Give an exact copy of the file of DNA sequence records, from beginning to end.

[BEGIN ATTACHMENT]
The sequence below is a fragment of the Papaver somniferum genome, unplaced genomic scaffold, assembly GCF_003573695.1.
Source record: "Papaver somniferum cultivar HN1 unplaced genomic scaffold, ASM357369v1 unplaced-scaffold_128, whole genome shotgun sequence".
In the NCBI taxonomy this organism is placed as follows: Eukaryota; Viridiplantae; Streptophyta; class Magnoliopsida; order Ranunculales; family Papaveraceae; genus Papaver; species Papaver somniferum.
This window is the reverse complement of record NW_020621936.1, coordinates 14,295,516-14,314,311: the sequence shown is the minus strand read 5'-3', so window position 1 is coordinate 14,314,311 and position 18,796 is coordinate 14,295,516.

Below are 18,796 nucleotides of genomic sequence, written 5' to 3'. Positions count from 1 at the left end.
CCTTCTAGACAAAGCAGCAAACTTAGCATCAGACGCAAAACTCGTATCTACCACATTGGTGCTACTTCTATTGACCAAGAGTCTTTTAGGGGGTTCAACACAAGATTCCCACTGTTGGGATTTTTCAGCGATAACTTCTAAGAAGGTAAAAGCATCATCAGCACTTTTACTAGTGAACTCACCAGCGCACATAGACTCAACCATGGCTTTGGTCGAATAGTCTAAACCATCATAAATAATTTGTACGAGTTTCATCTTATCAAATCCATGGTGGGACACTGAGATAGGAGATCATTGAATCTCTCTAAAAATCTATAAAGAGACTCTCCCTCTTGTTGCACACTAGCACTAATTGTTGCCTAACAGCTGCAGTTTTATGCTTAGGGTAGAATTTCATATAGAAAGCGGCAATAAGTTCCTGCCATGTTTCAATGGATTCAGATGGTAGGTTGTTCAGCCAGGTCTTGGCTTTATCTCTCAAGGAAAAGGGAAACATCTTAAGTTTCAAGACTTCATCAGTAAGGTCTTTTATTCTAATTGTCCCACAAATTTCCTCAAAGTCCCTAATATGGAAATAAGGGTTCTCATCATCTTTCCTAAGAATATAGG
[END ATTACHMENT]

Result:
The sequence below is a fragment of the Papaver somniferum genome, unplaced genomic scaffold, assembly GCF_003573695.1.
Source record: "Papaver somniferum cultivar HN1 unplaced genomic scaffold, ASM357369v1 unplaced-scaffold_128, whole genome shotgun sequence".
In the NCBI taxonomy this organism is placed as follows: Eukaryota; Viridiplantae; Streptophyta; class Magnoliopsida; order Ranunculales; family Papaveraceae; genus Papaver; species Papaver somniferum.
This window is the reverse complement of record NW_020621936.1, coordinates 14,295,516-14,314,311: the sequence shown is the minus strand read 5'-3', so window position 1 is coordinate 14,314,311 and position 18,796 is coordinate 14,295,516.

Below are 18,796 nucleotides of genomic sequence, written 5' to 3'. Positions count from 1 at the left end.
CCTTCTAGACAAAGCAGCAAACTTAGCATCAGACGCAAAACTCGTATCTACCACATTGGTGCTACTTCTATTGACCAAGAGTCTTTTAGGGGGTTCAACACAAGATTCCCACTGTTGGGATTTTTCAGCGATAACTTCTAAGAAGGTAAAAGCATCATCAGCACTTTTACTAGTGAACTCACCAGCGCACATAGACTCAACCATGGCTTTGGTCGAATAGTCTAAACCATCATAAATAATTTGTACGAGTTTCATCTTATCAAATCCATGGTGGGACACTGAGATAGGAGATCATTGAATCTCTCTAAAAATCTATAAAGAGACTCTCCCTCTTGTTGCACACTAGCACTAATTGTTGCCTAACAGCTGCAGTTTTATGCTTAGGGTAGAATTTCATATAGAAAGCGGCAATAAGTTCCTGCCATGTTTCAATGGATTCAGATGGTAGGTTGTTCAGCCAGGTCTTGGCTTTATCTCTCAAGGAAAAGGGAAACATCTTAAGTTTCAAGACTTCATCAGTAAGGTCTTTTATTCTAATTGTCCCACAAATTTCCTCAAAGTCCCTAATATGGAAATAAGGGTTCTCATCATCTTTCCTAAGAATATAGG